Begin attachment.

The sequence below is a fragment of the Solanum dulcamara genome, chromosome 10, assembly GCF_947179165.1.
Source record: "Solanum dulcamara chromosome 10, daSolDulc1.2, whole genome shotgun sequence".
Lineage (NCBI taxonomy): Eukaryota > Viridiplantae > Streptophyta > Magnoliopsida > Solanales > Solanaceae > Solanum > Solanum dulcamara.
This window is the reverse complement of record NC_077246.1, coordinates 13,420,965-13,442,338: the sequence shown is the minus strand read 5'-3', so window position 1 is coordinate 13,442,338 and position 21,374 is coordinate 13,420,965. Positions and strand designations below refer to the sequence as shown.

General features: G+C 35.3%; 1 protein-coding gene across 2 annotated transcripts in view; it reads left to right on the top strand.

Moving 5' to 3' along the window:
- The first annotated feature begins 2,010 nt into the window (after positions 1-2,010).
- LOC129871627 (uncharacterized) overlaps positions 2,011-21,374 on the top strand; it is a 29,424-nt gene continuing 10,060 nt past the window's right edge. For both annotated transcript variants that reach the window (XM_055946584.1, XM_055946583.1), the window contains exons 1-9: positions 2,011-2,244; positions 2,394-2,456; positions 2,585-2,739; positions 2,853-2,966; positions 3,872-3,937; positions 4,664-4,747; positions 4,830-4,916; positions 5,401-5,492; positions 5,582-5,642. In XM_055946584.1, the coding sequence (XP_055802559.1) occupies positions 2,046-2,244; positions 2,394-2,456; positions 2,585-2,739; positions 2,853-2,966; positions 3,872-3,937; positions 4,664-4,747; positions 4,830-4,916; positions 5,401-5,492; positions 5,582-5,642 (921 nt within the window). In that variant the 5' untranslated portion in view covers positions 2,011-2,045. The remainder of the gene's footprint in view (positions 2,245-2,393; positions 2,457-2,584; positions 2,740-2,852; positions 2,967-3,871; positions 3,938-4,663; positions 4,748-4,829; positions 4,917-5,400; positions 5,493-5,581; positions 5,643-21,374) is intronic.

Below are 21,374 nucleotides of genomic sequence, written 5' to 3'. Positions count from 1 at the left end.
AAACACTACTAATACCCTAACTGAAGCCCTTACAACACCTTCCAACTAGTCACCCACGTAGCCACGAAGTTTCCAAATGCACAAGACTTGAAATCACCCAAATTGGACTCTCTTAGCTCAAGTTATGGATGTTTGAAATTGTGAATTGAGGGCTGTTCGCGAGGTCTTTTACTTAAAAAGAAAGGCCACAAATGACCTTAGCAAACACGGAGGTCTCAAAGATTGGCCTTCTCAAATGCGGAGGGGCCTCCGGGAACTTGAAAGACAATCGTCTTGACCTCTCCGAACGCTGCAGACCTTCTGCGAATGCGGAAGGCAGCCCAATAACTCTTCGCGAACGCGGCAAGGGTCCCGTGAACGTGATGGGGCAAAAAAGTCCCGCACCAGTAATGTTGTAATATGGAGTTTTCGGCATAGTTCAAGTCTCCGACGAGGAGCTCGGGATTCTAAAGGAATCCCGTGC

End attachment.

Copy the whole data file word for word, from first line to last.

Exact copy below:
The sequence below is a fragment of the Solanum dulcamara genome, chromosome 10, assembly GCF_947179165.1.
Source record: "Solanum dulcamara chromosome 10, daSolDulc1.2, whole genome shotgun sequence".
Lineage (NCBI taxonomy): Eukaryota > Viridiplantae > Streptophyta > Magnoliopsida > Solanales > Solanaceae > Solanum > Solanum dulcamara.
This window is the reverse complement of record NC_077246.1, coordinates 13,420,965-13,442,338: the sequence shown is the minus strand read 5'-3', so window position 1 is coordinate 13,442,338 and position 21,374 is coordinate 13,420,965. Positions and strand designations below refer to the sequence as shown.

General features: G+C 35.3%; 1 protein-coding gene across 2 annotated transcripts in view; it reads left to right on the top strand.

Moving 5' to 3' along the window:
- The first annotated feature begins 2,010 nt into the window (after positions 1-2,010).
- LOC129871627 (uncharacterized) overlaps positions 2,011-21,374 on the top strand; it is a 29,424-nt gene continuing 10,060 nt past the window's right edge. For both annotated transcript variants that reach the window (XM_055946584.1, XM_055946583.1), the window contains exons 1-9: positions 2,011-2,244; positions 2,394-2,456; positions 2,585-2,739; positions 2,853-2,966; positions 3,872-3,937; positions 4,664-4,747; positions 4,830-4,916; positions 5,401-5,492; positions 5,582-5,642. In XM_055946584.1, the coding sequence (XP_055802559.1) occupies positions 2,046-2,244; positions 2,394-2,456; positions 2,585-2,739; positions 2,853-2,966; positions 3,872-3,937; positions 4,664-4,747; positions 4,830-4,916; positions 5,401-5,492; positions 5,582-5,642 (921 nt within the window). In that variant the 5' untranslated portion in view covers positions 2,011-2,045. The remainder of the gene's footprint in view (positions 2,245-2,393; positions 2,457-2,584; positions 2,740-2,852; positions 2,967-3,871; positions 3,938-4,663; positions 4,748-4,829; positions 4,917-5,400; positions 5,493-5,581; positions 5,643-21,374) is intronic.

Below are 21,374 nucleotides of genomic sequence, written 5' to 3'. Positions count from 1 at the left end.
AAACACTACTAATACCCTAACTGAAGCCCTTACAACACCTTCCAACTAGTCACCCACGTAGCCACGAAGTTTCCAAATGCACAAGACTTGAAATCACCCAAATTGGACTCTCTTAGCTCAAGTTATGGATGTTTGAAATTGTGAATTGAGGGCTGTTCGCGAGGTCTTTTACTTAAAAAGAAAGGCCACAAATGACCTTAGCAAACACGGAGGTCTCAAAGATTGGCCTTCTCAAATGCGGAGGGGCCTCCGGGAACTTGAAAGACAATCGTCTTGACCTCTCCGAACGCTGCAGACCTTCTGCGAATGCGGAAGGCAGCCCAATAACTCTTCGCGAACGCGGCAAGGGTCCCGTGAACGTGATGGGGCAAAAAAGTCCCGCACCAGTAATGTTGTAATATGGAGTTTTCGGCATAGTTCAAGTCTCCGACGAGGAGCTCGGGATTCTAAAGGAATCCCGTGC